Conspiracy requires a collective criminal agreement to commit a crime and an overt act by any one of the conspirators in furtherance of the agreement. Minn. Stat. § 609.175, subd. 2; Bukowski v. Juranek, 227 Minn. 313, 35 N.W.2d 427 (1948). Under the aiding and abetting statute, a person is liable for a crime committed by another if he "intentionally aids, advises, hires, counsels, or conspires with or otherwise procures the other to commit the crime." Minn.Stat. § 609.05, subd. 1.
Here, the appellant himself disputed the presence of a collective criminal agreement to attempt to commit an aggravated robbery. There is no question that he played a knowing role in the commission of the offense and took no steps to thwart its completion and thus was an aider and abettor. State v. Strimling, 265 N.W.2d 423 (Minn.1978). He instigated and helped plan the robbery, acted as lookout, returned to the getaway truck, participated in the disposal of the murder weapon and remained silent about the incident. In light of this evidence, there was no rational basis upon which to find the appellant guilty of conspiracy to commit aggravated robbery, but not guilty of aiding and abetting attempted aggravated robbery. Thus, the conspiracy instruction was properly refused by the trial court.V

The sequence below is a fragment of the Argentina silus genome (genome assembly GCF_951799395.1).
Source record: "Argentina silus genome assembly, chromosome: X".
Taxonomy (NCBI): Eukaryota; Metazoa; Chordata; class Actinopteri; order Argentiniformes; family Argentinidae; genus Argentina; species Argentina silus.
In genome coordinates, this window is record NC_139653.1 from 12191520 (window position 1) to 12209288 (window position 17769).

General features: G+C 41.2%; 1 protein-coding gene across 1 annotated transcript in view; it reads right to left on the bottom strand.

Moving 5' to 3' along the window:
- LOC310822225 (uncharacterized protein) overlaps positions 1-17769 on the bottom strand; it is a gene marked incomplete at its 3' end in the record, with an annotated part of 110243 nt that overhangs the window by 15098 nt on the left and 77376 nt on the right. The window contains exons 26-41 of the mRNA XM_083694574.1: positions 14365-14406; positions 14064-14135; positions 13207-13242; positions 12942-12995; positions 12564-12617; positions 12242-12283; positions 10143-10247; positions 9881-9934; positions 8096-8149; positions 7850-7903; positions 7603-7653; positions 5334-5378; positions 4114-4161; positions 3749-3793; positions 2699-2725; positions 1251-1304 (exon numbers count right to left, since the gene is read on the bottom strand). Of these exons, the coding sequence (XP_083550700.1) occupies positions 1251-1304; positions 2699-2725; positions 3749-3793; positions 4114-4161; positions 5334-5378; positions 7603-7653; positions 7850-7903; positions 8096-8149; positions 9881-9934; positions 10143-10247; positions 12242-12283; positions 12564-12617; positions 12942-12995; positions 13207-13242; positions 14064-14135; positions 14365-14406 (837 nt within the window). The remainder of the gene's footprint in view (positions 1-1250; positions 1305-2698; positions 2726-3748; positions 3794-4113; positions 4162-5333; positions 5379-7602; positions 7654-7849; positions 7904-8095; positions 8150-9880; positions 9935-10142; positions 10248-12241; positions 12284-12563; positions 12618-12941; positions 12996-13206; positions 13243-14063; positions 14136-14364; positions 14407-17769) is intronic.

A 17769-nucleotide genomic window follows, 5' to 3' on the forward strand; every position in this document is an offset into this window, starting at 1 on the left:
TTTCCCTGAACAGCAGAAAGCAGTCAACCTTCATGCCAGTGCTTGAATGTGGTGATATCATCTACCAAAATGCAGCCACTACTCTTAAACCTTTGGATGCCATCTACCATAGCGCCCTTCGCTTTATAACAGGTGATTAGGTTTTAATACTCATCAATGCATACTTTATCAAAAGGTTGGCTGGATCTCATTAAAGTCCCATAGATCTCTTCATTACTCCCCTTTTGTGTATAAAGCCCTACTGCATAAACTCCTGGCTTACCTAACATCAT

1. Appellant asserts he was improperly convicted of included offenses under Minn. Stat. § 609.04. Appellant was sentenced as follows for aiding and abetting three offenses: (1) 116 months for felony murder *818 (with attempted aggravated robbery as the underlying felony); (2) 54 months for attempted aggravated robbery; and (3) 54 months for burglary with a dangerous weapon with the sentences to run concurrently.
An included offense is "a crime necessarily proved if the crime charged were proved." Minn.Stat. § 609.04, subd. 1(4) (1982). In determining whether an offense should be considered an included offense, the court is to examine the statutory definitions of the offenses. State v. Matilla, 339 N.W.2d 54, 55 (Minn.1983).